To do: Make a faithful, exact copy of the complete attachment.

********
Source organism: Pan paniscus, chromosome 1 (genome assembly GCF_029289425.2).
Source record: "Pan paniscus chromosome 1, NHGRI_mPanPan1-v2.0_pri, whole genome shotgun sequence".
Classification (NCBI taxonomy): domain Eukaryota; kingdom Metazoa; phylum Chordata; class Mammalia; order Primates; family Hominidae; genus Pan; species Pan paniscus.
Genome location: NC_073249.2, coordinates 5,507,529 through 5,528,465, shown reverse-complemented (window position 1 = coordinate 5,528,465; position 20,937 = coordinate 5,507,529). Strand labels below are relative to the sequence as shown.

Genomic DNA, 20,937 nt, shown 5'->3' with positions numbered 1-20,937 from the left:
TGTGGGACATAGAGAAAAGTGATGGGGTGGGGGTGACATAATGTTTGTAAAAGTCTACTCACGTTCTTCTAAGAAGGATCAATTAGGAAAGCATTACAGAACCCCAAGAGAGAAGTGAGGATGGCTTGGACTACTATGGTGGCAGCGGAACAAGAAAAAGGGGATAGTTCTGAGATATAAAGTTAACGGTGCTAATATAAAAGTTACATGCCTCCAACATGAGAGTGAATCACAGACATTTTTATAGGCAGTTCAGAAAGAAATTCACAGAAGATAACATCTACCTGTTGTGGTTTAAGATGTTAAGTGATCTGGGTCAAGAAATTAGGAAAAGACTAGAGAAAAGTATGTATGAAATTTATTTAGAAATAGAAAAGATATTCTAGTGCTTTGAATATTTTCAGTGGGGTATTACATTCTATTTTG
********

Source organism: Pan paniscus, chromosome 1 (genome assembly GCF_029289425.2).
Source record: "Pan paniscus chromosome 1, NHGRI_mPanPan1-v2.0_pri, whole genome shotgun sequence".
Classification (NCBI taxonomy): domain Eukaryota; kingdom Metazoa; phylum Chordata; class Mammalia; order Primates; family Hominidae; genus Pan; species Pan paniscus.
Genome location: NC_073249.2, coordinates 5,507,529 through 5,528,465, shown reverse-complemented (window position 1 = coordinate 5,528,465; position 20,937 = coordinate 5,507,529). Strand labels below are relative to the sequence as shown.

Genomic DNA, 20,937 nt, shown 5'->3' with positions numbered 1-20,937 from the left:
TGTGGGACATAGAGAAAAGTGATGGGGTGGGGGTGACATAATGTTTGTAAAAGTCTACTCACGTTCTTCTAAGAAGGATCAATTAGGAAAGCATTACAGAACCCCAAGAGAGAAGTGAGGATGGCTTGGACTACTATGGTGGCAGCGGAACAAGAAAAAGGGGATAGTTCTGAGATATAAAGTTAACGGTGCTAATATAAAAGTTACATGCCTCCAACATGAGAGTGAATCACAGACATTTTTATAGGCAGTTCAGAAAGAAATTCACAGAAGATAACATCTACCTGTTGTGGTTTAAGATGTTAAGTGATCTGGGTCAAGAAATTAGGAAAAGACTAGAGAAAAGTATGTATGAAATTTATTTAGAAATAGAAAAGATATTCTAGTGCTTTGAATATTTTCAGTGGGGTATTACATTCTATTTTG